PMID: 98471Aug 1, 1978

Morphological and physiological changes in the monkey visual system after short-term lid suture

Investigative Ophthalmology & Visual Science
G K von Noorden, M L Crawford

Abstract

The effects of short-term unilateral form vision deprivation by suturing the lids in macaques were evaluated in terms of cortical neuronal electrophysiology and cell sizes in the lateral geniculate nucleus (LGN). The results show that cell shrinkage in the LGN is proportional to the duration of lid closure, with the parvocellular laminae being somewhat more sensitive than the magnocellular layers. Conversely, the electrophysiologically demonstrable shift of cortical dominance in favor of the nondeprived eye occurs after only 1 week of deprivation, with equal severity in short-term and long-term deprived monkeys, and precedes the appearance of histological abnormalities in the LGN. This increased cortical vs. geniculate sensitivity to visual deprivation is further demonstrated by the findings that (1) lid closure near the end of the second month of life does not affect the LGN cell size but causes the cortical electrophysiological deprivation effect and (2) the cortical eye dominance but not the size of the geniculate cells can be reversed in favor of the previously deprived eye by surgical closure of the formerly dominant eye.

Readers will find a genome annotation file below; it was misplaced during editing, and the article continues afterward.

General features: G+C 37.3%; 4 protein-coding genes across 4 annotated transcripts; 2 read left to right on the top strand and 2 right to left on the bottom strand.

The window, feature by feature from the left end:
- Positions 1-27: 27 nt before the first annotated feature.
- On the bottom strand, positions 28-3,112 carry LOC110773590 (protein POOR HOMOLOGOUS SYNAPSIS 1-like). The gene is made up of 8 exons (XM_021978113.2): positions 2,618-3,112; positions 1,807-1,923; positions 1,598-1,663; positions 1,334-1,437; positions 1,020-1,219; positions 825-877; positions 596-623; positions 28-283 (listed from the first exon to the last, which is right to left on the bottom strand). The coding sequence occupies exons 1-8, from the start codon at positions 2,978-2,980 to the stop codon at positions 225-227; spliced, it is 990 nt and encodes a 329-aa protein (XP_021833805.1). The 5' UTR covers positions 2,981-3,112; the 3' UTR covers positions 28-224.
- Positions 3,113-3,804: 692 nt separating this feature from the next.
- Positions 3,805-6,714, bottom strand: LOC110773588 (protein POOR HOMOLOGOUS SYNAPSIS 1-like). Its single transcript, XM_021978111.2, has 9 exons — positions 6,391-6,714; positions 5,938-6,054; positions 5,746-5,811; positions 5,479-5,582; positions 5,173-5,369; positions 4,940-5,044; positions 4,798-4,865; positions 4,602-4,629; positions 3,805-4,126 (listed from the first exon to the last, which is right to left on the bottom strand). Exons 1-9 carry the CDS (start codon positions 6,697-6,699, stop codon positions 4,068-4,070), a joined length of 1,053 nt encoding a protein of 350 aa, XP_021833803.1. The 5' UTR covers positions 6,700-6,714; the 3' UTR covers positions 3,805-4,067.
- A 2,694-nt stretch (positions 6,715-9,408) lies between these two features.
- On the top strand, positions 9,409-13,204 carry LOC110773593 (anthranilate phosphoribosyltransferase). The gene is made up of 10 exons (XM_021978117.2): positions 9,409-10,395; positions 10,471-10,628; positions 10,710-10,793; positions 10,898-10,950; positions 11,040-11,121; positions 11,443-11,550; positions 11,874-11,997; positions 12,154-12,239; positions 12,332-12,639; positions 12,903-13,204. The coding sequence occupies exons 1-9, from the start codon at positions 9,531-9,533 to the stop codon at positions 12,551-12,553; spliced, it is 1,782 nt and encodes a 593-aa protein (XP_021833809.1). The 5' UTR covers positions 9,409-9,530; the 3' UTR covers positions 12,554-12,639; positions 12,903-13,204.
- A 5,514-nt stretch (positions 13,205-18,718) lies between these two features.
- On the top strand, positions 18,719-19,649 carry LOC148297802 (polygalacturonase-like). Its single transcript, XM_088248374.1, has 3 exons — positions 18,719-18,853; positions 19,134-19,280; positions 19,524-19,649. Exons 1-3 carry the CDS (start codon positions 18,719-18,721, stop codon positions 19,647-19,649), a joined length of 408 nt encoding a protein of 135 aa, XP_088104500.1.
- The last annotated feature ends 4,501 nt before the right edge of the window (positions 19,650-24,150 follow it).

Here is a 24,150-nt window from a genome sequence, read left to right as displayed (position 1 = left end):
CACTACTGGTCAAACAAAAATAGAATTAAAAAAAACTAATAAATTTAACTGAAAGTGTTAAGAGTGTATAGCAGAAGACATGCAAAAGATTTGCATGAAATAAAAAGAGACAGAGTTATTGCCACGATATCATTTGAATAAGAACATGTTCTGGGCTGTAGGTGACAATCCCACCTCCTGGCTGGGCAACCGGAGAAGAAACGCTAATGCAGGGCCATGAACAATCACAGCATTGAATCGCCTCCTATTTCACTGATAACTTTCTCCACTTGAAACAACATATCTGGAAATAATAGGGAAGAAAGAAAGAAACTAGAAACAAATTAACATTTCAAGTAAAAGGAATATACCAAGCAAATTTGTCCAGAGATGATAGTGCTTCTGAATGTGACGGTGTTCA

Related Concepts

Anthropoidea
Hemispheric Specialization
Electrophysiology (Science)
Eyelid Structure
Medial Geniculate Body
Macaca mulatta
Sensory Deprivation
Vision
Visual Cortex

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